Tuesday, August 16, 2016

Body, Bone, Soul: Necromancy in Tarfel


Two posts in one day! I better pace myself or I'll collapse from exhaustion. Truth is I've got a minor backlog of 21-ish posts at completion levels ranging from 0% to 25%. I try to knock out one every so often.



Carnomancy

Carnomancy is the magic of the flesh. It makes wounds heal or fester, it restores withered limbs or makes healthy ones rot on the body. Carnomancy is the most common form of healing magic and also the least restricted.  Carnomancers are also employed as animal and monster trainers, using magic to sharpen or dull some biological responses; they are also sometimes found working as torturers or loansharks, able to mete out and heal injuries. Carnomancers with an interest in undead can animate dead flesh, creating stereotypical zombies. Such zombies are sluggish because the magic coursing through them only animates their flesh, not their bones; without a skeleton to support it, undead flesh is limited to a slug-like locomotion. Needless to say, such activities are not well-regarded both for their desecration of the dead and the risk of disease.

Osseomancy

Osseomancy is the magic of bones. It restores bones to their original condition, reshapes them and strengthens them, or warps into instruments of torture or violence. Ossemancers in civilized lands mainly work as bonesetters and surgeons. Like Carnomancers, some Osseomancers get involved in seedier business relations but they demand higher pay than Carnomancers. Their cost makes criminal Osseomancers somewhat of a novelty. The stereotypical undead created by Osseomancers are magically animated skeletons of all kinds. In most civilizations, Ossemancers make a point of avoiding the animation of humanoid remains, preferring to animate animal skeletons. Skeletons never cause as much panic as a zombie but they aren't exactly popular either.

Animancy

Animancy is the magic of souls. It alone is the only component of Grand Necromancy that is nigh-universally outlawed, hated, and feared. Animancers manipulate souls, changing personalities, imposing terrible curses or dubious blessings, and denying souls their eternal rest by turning them into monstrous spirit-things. Wraiths are one of the many vile creations of Animancy.

Least Necromancy

Least Necromancy is the most common form of "True" Necromancy. Least Necromancers have a knowledge of both Carnomancy and Osseomancy as well as mundane sciences such as surgery and medicine. Least Necromancers rarely tend to be the types who raise an army of undead or what have you; they tend to operate openly as healers and secretly use undead they create as servants, orderlies, and test subjects for treatments that are too dangerous or illegal to practice on living people. The only dark side of the Least Necromancers is that they need bodies for all those assistants and test subjects. They acquire them most often by grave-robbing, although some don't mind murder either. Greater Zombies (or Fast Zombies as the unimaginative call them) are an example of a Least Necromancer's craft.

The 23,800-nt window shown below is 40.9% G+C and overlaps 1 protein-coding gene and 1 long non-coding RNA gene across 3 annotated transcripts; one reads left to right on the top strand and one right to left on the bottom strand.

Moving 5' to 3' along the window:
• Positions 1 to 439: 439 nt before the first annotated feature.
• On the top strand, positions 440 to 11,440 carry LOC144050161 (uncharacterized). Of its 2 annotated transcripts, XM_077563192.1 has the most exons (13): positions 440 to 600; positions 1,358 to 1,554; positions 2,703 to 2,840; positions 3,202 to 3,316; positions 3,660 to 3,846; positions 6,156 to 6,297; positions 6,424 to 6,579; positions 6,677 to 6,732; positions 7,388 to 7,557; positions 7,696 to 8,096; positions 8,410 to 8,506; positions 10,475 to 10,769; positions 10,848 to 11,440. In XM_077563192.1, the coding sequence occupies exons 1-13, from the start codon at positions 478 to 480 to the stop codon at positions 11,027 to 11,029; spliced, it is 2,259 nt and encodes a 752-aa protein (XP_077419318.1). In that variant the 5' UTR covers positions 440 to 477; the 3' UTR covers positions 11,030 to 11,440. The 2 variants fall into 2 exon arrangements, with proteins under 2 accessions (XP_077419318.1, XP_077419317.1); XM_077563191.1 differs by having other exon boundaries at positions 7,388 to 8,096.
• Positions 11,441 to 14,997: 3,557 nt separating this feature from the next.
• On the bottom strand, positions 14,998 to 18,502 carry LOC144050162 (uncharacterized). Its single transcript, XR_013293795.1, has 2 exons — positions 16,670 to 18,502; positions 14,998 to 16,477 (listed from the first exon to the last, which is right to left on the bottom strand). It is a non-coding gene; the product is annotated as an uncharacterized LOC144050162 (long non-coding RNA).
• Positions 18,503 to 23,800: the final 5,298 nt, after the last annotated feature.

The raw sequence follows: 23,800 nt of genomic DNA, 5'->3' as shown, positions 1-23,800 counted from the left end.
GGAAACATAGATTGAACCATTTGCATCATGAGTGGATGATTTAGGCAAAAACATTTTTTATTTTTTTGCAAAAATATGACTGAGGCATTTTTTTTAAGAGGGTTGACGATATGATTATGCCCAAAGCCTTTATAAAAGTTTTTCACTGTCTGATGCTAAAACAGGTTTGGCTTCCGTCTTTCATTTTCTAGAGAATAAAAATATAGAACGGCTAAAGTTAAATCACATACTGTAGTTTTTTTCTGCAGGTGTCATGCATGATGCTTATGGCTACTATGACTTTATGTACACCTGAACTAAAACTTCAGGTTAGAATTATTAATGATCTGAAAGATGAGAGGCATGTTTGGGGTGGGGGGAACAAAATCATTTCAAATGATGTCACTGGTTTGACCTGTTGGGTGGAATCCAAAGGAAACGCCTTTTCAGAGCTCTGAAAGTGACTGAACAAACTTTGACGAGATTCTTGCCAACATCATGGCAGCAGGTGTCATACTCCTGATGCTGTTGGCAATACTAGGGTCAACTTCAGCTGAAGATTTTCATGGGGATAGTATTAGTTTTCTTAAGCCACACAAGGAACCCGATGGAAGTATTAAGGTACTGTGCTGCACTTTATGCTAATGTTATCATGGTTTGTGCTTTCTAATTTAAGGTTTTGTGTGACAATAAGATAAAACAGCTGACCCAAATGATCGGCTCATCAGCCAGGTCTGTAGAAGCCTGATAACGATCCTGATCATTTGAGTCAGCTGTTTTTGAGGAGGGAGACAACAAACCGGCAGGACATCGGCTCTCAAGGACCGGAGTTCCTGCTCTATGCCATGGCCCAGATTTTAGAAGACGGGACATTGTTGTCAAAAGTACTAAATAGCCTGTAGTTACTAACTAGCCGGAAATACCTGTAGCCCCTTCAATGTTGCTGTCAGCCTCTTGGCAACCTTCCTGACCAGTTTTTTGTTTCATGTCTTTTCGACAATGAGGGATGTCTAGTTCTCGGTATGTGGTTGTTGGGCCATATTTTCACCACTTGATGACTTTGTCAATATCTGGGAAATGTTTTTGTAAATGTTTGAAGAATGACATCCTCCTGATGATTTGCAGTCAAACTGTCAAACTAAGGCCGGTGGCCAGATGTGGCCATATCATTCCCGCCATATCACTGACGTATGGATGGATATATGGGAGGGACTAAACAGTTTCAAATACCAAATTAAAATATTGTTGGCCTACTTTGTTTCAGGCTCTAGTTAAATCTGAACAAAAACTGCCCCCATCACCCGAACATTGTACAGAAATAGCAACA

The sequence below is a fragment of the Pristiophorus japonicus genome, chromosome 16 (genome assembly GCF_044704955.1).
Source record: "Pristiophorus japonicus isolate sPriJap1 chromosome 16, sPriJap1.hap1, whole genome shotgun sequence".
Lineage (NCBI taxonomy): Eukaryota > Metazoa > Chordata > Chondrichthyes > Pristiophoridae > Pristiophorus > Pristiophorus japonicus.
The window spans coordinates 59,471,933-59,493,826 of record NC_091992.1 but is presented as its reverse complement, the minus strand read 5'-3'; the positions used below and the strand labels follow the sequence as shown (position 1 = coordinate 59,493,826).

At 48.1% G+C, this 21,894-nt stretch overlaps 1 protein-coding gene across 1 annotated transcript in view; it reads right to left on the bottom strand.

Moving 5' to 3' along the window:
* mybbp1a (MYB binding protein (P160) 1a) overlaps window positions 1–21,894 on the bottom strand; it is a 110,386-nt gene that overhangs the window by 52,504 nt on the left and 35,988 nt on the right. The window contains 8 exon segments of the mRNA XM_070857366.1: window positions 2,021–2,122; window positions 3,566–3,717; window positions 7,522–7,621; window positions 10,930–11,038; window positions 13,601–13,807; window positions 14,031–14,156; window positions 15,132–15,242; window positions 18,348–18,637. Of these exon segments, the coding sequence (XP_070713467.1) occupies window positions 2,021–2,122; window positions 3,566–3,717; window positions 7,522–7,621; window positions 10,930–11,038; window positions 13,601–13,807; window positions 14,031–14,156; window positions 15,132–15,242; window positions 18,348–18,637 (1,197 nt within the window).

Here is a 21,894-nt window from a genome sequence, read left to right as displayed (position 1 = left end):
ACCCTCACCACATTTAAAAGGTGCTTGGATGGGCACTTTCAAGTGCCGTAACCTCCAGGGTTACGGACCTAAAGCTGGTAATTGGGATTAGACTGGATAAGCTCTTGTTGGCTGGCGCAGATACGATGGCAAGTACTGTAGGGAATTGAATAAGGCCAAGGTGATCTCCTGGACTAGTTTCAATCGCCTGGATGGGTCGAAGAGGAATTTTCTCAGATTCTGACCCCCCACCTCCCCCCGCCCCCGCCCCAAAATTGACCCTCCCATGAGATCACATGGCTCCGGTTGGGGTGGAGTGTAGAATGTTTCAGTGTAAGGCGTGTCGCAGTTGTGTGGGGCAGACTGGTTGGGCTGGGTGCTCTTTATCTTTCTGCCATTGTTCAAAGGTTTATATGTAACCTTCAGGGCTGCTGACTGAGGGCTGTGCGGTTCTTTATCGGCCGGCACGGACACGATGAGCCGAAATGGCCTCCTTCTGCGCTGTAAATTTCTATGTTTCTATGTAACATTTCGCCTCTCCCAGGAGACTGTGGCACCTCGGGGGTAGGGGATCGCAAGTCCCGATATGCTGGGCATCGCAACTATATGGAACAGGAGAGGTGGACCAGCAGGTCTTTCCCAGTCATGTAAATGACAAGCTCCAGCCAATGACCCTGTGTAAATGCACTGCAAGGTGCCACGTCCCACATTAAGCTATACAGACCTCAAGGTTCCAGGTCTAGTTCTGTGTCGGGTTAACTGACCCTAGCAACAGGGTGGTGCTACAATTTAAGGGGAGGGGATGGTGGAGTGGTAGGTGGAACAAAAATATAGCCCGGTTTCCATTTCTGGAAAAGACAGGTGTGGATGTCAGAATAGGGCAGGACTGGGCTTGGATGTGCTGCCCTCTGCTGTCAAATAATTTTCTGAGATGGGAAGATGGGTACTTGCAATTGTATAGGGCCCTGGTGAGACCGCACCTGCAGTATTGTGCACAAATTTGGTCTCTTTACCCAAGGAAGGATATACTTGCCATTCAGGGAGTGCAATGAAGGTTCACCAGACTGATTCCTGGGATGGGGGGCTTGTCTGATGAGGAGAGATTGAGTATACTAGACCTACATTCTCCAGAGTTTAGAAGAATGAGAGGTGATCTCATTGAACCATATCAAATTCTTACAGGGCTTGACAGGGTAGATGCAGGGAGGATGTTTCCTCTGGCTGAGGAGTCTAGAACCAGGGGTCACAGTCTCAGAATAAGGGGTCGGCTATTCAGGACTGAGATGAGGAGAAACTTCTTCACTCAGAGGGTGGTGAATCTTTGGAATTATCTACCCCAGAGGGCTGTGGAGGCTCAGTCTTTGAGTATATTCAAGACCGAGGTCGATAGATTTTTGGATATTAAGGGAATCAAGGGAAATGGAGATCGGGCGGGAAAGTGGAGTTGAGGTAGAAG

Lesser Necromancy

Lesser Necromancy is generally what people are thinking of when they hear "Necromancy". Lesser Necromancers know Animancy and either Osseomancy or Carnomancy, but never both. Lesser Necromancers can (and do) create small armies of undead. Because they taint Carnomantic and Osseomantic magic with Animantic elements, most undead they create tend to possess an instinctual hatred of the living and kill them whenever possible. Lesser Necromancers who master Animancy and Ossoemancy may eventually transform themselves into Liches; those who pursue Animancy and Carnomancy tend to create monstrosities such as the Blood and Flesh "Elementals".

Grand Necromancy

If Lesser Necromancy is the popular face of the discipline in the eye of the public, Grand Necromancy is the popular (and most feared) face of Necromancy among Mages. Grand Necromancers unify Animancy, Carnomancy, and Osseomancy in a terrible synthesis. While Least Necromancers tend to be eccentrics and Lesser Necromancers are little more than local nuisances, Grand Necromancers can topple entire kingdoms. Thankfully, few individuals are focused and skilled enough to master all three of this discipline's components and so they are thankfully rare. Grand Necromancers can create exceptionally powerful undead such as Mohrgs, Mummies, and Vampires.

The Tyranny of Freedom: or, why I kinda hate PWYW

Note: Sean over at Power Score did a post that touched on this topic from the publisher side. This post isn't a response to it but it did kinda inspire me. My post is customer-oriented, unlike his. And I'm pretty sure his PWYW stuff is good if his blog is any indication of his typical creativity and writing skills.

"Pay What You Want" RPG products are a trend that has exploded pretty recently. I don't like them.